Pawn Shops, Payday Lenders Benefit From Gov’t Shutdown
The partial government shutdown, which is now in its fourth week with no sign of ending, is helping out at least two industries: pawn shops and payday lenders.
The Financial Times reported that pawnshop chains and payday lenders are seeing a huge jump in their business thanks to the government shutdown that has left 800,000 unpaid or furloughed. Without income coming in, some of the hundreds of thousands of government workers are turning to pawns shops and payday lenders to help them get by. The Financial Times pointed to South Carolina-based World Acceptance for one example. Since the shutdown the stock is up 22 percent. Chad Prashad, chief executive of World Acceptance, told The Financial Times that the company is seeing increased demand in Texas and the Southeast, two areas where airports employ government workers. To address the shutdown, World Acceptance is offering deferrals on loans without interest or fee penalties. New customers are allowed to borrow up to $1,250 in a ten month loan with zero interest and no fees, reported the FT. “Because we lend in our communities, face to face, we see the concerns first hand and have decided to help directly,” Prashad said, noting after natural disasters such as hurricanes and tornadoes it offered the same promotions to victims.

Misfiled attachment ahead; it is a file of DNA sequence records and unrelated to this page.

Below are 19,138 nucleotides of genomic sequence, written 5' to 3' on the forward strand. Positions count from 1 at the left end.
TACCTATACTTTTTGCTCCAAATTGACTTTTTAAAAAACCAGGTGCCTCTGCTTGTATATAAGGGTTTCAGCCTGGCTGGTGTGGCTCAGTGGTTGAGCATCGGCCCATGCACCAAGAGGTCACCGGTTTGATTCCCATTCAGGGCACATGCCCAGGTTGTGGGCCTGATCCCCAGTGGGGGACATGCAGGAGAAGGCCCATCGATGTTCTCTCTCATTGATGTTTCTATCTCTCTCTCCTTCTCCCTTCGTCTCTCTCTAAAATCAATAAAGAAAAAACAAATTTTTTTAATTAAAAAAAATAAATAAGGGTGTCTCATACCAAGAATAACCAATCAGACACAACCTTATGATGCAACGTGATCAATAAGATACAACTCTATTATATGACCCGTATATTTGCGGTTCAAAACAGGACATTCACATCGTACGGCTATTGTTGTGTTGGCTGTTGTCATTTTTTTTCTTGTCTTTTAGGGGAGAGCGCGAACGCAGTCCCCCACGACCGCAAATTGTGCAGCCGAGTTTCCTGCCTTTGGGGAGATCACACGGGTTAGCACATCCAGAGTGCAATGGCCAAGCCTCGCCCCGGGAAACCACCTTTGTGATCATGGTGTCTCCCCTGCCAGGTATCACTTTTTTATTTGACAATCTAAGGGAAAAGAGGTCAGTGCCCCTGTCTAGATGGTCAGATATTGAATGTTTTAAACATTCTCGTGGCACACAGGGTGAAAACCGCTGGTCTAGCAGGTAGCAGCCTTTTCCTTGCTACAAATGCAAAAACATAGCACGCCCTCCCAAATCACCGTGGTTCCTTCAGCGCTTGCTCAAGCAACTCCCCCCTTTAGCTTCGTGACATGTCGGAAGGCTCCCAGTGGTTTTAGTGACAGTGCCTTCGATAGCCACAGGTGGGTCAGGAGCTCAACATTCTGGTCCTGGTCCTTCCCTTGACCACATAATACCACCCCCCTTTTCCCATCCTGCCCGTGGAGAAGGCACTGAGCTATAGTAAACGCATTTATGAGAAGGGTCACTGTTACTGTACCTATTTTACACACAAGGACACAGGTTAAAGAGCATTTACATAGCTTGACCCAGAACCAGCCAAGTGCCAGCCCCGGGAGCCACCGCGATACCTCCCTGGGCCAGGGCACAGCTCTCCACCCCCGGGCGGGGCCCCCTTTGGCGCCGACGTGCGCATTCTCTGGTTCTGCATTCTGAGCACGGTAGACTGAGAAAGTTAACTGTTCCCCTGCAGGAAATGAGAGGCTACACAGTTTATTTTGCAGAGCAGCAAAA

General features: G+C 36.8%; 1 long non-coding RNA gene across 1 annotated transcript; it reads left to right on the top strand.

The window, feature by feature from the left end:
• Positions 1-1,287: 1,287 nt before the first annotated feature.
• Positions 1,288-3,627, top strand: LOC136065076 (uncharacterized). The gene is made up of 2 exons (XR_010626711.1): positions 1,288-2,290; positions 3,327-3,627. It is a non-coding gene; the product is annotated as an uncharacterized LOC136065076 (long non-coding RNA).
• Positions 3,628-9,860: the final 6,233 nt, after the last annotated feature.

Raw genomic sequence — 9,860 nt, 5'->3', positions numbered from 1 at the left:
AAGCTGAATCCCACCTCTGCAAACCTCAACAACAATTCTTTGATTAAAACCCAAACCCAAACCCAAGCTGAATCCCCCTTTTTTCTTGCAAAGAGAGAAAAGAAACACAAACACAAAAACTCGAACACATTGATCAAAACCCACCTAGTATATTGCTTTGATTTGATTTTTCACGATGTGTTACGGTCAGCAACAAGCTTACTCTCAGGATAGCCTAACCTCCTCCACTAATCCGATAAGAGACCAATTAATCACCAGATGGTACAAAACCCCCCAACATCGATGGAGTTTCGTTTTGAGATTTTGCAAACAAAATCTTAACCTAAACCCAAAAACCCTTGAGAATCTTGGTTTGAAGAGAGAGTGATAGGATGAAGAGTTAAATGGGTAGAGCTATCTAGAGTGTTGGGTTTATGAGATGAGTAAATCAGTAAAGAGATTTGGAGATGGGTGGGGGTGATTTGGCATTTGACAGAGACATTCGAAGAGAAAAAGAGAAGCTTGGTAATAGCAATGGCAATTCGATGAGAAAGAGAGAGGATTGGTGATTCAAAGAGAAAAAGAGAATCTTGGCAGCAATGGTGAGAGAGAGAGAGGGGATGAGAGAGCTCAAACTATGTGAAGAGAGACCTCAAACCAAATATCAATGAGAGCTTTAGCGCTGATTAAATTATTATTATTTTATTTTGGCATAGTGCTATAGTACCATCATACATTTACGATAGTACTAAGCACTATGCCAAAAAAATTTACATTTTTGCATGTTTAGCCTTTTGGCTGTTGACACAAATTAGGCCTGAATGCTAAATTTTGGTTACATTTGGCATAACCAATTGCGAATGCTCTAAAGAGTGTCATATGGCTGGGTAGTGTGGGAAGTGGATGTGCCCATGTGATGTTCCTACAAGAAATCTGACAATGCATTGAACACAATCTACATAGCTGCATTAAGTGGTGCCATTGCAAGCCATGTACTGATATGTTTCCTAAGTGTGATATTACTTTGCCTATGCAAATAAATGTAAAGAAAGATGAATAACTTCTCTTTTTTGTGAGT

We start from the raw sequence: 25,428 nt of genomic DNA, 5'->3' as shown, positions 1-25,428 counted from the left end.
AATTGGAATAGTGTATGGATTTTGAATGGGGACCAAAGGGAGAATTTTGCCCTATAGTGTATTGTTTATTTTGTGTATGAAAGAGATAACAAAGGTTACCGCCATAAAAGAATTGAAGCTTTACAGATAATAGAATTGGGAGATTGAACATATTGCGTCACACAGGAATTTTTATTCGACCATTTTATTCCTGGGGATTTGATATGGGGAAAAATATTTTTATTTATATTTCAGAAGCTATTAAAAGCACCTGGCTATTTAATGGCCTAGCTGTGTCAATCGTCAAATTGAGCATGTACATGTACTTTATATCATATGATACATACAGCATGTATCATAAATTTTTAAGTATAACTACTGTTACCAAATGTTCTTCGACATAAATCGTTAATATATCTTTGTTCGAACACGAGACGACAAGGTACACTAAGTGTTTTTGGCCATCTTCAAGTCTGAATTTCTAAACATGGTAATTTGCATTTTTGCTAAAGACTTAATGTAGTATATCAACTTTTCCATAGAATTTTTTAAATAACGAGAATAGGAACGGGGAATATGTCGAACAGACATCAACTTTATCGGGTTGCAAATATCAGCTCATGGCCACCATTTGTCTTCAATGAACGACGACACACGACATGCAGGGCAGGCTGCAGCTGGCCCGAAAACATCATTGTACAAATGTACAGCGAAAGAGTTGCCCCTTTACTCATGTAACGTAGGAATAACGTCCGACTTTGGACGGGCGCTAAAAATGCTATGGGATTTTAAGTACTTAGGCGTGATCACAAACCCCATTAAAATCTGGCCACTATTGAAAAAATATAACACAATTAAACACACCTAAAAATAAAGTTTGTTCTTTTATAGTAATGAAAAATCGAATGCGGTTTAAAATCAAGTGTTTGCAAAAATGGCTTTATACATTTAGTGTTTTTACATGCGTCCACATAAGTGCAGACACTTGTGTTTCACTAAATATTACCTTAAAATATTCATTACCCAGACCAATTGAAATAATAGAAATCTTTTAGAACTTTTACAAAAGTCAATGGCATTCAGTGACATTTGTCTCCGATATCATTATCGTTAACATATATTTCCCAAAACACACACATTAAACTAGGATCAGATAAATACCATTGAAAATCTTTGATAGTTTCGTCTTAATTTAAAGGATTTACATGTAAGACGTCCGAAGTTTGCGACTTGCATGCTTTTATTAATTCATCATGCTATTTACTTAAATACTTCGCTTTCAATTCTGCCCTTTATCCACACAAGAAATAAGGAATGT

Meanwhile EZ Corp., which operates a pawnshop in Austin, Texas, has seen its stock climb 20 percent since the closure of the government. Investors appearing to be betting on an increase in demand for their services as the government shutdown continues, becoming the longest in modern day history. “Many people . . . are reaching into savings and looking for short-term liquidity if they need to pay the mortgage or something else,” said Michael Underhill, chief investment officer at Capital Innovations, in an interview with the FT. “Alternative lending platforms have likely stepped into the void.”
Payday lenders have been on the receiving end of increased scrutiny on the part of Democrats in recent years, with critics of the industry contending that the terms of the short term loans are predatory, creating cycles of debt for the borrowers. But with around 78 percent of U.S. workers living paycheck to paycheck — including government workers— some may have no choice but to work with a payday lender until the government reopens.